Making a Splash – From SSP Alumnus to Marine Biology Major and Environmental Activist

Making a Splash – From SSP Alumnus to Marine Biology Major and Environmental Activist

By DCIE News

Making a Splash – From SSP Alumnus to Marine Biology Major and Environmental Activist

By DCIE News

Delaney Reynolds always thought she wanted to follow in her parents’ footsteps and attend college at the University of Miami. But it was getting her feet wet studying marine biology at UM’s Rosenstiel School of Marine and Atmospheric Science during the 2015 Summer Scholars Program for high school students that crystallized her goal of becoming a four-year ‘Cane.

 “The classes were amazing,” Reynolds says. “I loved the teachers, and the TAs were super helpful. It was literally a real college experience as a high-schooler! It’s great for people who are thinking about attending UM or are trying to decide what they want to study.”

 Though Reynolds lived at home and commuted to campus for the three-week summer program, she enjoyed organized social mixers with the other high school students, as well as time in the dorms and at a nearby Starbucks hanging out and studying. When she applied for admission to the University of Miami, Reynolds was thrilled to interview with one of her Summer Scholars teachers.

 Now, she’s a UM freshman pursuing a double major in marine science and biology – a path made easier by the six credits she earned during the summer program, which also included fulfilling the class requirements for Introduction to Marine Biology.

 Reynolds’ childhood inspired her dream of becoming a marine biologist. Splitting her time between her hometown of Miami and her family’s Florida Keys vacation home, “I grew up around the water and in the water,” she says, “and I’ve always had a love of nature and marine ecosystems and environments.”

 The Summer Scholars Program allowed her to explore both the field and the University in depth. The daily lectures at the Rosenstiel School of Marine and Atmospheric Science (located on Biscayne Bay) gave marine biology summer students a taste of everything from meteorology and oceanography to biology and biomedicine. The daily labs, meantime, took students into the field. One afternoon, they counted species in a park and wrote up lab reports with their findings; another afternoon was spent tracking turtles. Reynolds swam with dolphins in Key Largo and tagged sharks with the Rosenstiel School’s marine conservation program.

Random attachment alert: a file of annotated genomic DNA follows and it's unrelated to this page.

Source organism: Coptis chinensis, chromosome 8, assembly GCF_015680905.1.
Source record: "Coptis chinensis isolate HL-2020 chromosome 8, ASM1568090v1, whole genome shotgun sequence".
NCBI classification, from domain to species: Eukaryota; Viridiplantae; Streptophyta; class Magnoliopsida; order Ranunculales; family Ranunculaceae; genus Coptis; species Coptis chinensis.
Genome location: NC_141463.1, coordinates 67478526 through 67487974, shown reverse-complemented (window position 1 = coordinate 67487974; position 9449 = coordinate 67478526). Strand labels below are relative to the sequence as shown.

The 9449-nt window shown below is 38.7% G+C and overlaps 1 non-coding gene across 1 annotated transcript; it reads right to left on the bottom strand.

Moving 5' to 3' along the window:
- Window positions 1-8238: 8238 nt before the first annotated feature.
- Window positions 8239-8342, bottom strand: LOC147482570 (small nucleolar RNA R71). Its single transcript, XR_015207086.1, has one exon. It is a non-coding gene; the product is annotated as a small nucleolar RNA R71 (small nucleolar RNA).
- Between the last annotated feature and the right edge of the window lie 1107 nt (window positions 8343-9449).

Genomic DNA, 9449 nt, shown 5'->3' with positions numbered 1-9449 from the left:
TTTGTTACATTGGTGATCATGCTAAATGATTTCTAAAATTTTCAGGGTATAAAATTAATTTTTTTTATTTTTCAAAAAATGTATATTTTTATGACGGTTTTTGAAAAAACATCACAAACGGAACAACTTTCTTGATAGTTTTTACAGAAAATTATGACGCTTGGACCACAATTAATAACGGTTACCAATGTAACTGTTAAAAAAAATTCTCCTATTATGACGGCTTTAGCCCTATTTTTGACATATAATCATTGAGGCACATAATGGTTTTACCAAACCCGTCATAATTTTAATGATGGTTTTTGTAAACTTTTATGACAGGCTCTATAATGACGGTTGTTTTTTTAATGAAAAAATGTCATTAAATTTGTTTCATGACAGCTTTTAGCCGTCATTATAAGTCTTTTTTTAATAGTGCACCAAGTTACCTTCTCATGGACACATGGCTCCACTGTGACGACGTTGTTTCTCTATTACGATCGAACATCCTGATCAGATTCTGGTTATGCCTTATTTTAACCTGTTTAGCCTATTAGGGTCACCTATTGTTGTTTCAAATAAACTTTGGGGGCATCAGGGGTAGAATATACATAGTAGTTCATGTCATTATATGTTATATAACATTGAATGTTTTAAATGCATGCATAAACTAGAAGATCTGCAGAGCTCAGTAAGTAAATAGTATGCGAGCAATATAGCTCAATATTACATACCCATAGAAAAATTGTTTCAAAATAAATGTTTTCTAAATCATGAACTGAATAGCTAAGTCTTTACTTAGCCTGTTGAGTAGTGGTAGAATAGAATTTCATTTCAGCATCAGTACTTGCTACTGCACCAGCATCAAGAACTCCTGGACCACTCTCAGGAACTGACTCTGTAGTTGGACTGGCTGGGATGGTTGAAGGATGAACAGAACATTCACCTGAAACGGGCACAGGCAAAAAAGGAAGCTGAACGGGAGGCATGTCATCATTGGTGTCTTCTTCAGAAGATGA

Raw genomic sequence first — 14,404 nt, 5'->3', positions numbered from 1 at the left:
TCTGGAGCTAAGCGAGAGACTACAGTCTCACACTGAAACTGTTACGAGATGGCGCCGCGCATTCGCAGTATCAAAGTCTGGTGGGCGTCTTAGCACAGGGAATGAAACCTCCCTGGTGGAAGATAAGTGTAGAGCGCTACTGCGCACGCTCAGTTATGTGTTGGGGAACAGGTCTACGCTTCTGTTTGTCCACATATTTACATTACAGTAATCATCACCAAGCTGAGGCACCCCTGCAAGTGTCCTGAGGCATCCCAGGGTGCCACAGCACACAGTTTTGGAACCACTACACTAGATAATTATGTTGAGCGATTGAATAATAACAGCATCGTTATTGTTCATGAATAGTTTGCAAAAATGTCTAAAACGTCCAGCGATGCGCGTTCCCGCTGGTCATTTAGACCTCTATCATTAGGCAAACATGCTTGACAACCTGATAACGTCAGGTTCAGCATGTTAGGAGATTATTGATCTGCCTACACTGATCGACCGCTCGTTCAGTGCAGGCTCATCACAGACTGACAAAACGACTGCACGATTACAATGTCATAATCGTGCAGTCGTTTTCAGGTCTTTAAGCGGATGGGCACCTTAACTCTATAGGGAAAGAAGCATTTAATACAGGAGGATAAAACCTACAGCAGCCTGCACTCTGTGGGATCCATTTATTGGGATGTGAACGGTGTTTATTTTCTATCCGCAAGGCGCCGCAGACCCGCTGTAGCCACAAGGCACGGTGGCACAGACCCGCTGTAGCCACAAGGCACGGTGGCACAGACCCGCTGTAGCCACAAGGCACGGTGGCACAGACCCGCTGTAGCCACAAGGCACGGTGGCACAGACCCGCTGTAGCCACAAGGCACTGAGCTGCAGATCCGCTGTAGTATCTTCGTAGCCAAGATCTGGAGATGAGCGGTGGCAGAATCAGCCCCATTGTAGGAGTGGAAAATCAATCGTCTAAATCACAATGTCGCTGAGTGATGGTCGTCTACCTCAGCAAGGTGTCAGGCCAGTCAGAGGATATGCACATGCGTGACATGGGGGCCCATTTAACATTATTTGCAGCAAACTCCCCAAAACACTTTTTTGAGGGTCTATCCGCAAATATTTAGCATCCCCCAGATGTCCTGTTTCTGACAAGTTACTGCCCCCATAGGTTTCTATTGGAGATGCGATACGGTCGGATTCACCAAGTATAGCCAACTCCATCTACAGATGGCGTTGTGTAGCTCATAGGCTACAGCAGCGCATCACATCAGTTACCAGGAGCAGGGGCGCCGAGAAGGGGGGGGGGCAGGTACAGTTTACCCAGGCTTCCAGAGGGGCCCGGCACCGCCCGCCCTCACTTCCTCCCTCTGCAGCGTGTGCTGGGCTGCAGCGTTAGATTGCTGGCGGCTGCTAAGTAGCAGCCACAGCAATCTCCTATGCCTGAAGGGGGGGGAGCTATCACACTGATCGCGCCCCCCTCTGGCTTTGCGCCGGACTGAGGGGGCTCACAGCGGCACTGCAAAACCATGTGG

Earlier this year, Reynolds landed an internship in the University’s shark lab, where she works alongside a fellow Summer Scholars alumnus. “We’ve been catching up and talking about the experiences we had!” she says.

 She’s also making a splash off campus, running a nonprofit called The Sink or Swim Project, which educates people about climate change and sea level rise. Inspired by an article she read about solar laws in San Francisco, Reynolds recently worked with South Miami Mayor Philip Stoddard to pass a law that was enacted on July 18, 2017, requiring newly constructed homes to install the maximum amount of solar power possible,

 Between her strong start in the Summer Scholars Program and her more recent successes, it’s clear that this budding marine biologist’s future is bright and sunny.

 About the University of Miami Summer Scholars Program
The University of Miami Summer Scholars Program gives current high school sophomores and juniors the opportunity to earn college credit and explore college life during three summer weeks living on campus at the University of Miami. Students take two courses from 16 academic specialties, earning six college credits in specialties from forensics and psychiatry to filmmaking and international business.

The Division of Continuing and International Education is currently accepting applications for the next Summer Scholars Program starting July 7, 2018. High school sophomores and juniors are encouraged to apply by the March 1st priority deadline. Click below to learn more.

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